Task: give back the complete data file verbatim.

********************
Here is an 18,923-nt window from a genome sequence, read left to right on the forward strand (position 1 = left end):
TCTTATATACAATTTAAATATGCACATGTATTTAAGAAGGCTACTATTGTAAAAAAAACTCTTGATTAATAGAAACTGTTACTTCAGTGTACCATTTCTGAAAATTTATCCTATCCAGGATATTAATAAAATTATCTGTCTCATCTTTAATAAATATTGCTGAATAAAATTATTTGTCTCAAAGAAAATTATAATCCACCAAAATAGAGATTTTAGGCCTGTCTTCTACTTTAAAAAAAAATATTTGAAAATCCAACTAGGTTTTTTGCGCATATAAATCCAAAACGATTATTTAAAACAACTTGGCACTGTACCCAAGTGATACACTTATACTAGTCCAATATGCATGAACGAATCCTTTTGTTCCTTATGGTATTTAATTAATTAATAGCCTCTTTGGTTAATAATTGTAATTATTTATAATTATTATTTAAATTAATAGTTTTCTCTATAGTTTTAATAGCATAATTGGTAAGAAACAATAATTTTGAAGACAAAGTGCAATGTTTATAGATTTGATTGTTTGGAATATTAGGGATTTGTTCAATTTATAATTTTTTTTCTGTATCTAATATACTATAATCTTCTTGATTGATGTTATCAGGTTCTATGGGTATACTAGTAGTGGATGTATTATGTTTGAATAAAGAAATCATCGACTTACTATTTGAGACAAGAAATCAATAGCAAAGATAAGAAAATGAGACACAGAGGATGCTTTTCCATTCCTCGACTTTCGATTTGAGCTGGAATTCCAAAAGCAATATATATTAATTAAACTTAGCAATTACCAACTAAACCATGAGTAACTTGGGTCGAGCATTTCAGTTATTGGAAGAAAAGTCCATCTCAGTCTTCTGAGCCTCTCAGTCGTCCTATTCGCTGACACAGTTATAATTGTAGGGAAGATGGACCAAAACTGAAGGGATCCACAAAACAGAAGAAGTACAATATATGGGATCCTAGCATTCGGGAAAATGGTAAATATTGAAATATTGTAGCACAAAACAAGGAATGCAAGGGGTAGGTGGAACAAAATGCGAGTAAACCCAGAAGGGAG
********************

Here is an 18,923-nt window from a genome sequence, read left to right on the forward strand (position 1 = left end):
TCTTATATACAATTTAAATATGCACATGTATTTAAGAAGGCTACTATTGTAAAAAAAACTCTTGATTAATAGAAACTGTTACTTCAGTGTACCATTTCTGAAAATTTATCCTATCCAGGATATTAATAAAATTATCTGTCTCATCTTTAATAAATATTGCTGAATAAAATTATTTGTCTCAAAGAAAATTATAATCCACCAAAATAGAGATTTTAGGCCTGTCTTCTACTTTAAAAAAAAATATTTGAAAATCCAACTAGGTTTTTTGCGCATATAAATCCAAAACGATTATTTAAAACAACTTGGCACTGTACCCAAGTGATACACTTATACTAGTCCAATATGCATGAACGAATCCTTTTGTTCCTTATGGTATTTAATTAATTAATAGCCTCTTTGGTTAATAATTGTAATTATTTATAATTATTATTTAAATTAATAGTTTTCTCTATAGTTTTAATAGCATAATTGGTAAGAAACAATAATTTTGAAGACAAAGTGCAATGTTTATAGATTTGATTGTTTGGAATATTAGGGATTTGTTCAATTTATAATTTTTTTTCTGTATCTAATATACTATAATCTTCTTGATTGATGTTATCAGGTTCTATGGGTATACTAGTAGTGGATGTATTATGTTTGAATAAAGAAATCATCGACTTACTATTTGAGACAAGAAATCAATAGCAAAGATAAGAAAATGAGACACAGAGGATGCTTTTCCATTCCTCGACTTTCGATTTGAGCTGGAATTCCAAAAGCAATATATATTAATTAAACTTAGCAATTACCAACTAAACCATGAGTAACTTGGGTCGAGCATTTCAGTTATTGGAAGAAAAGTCCATCTCAGTCTTCTGAGCCTCTCAGTCGTCCTATTCGCTGACACAGTTATAATTGTAGGGAAGATGGACCAAAACTGAAGGGATCCACAAAACAGAAGAAGTACAATATATGGGATCCTAGCATTCGGGAAAATGGTAAATATTGAAATATTGTAGCACAAAACAAGGAATGCAAGGGGTAGGTGGAACAAAATGCGAGTAAACCCAGAAGGGAG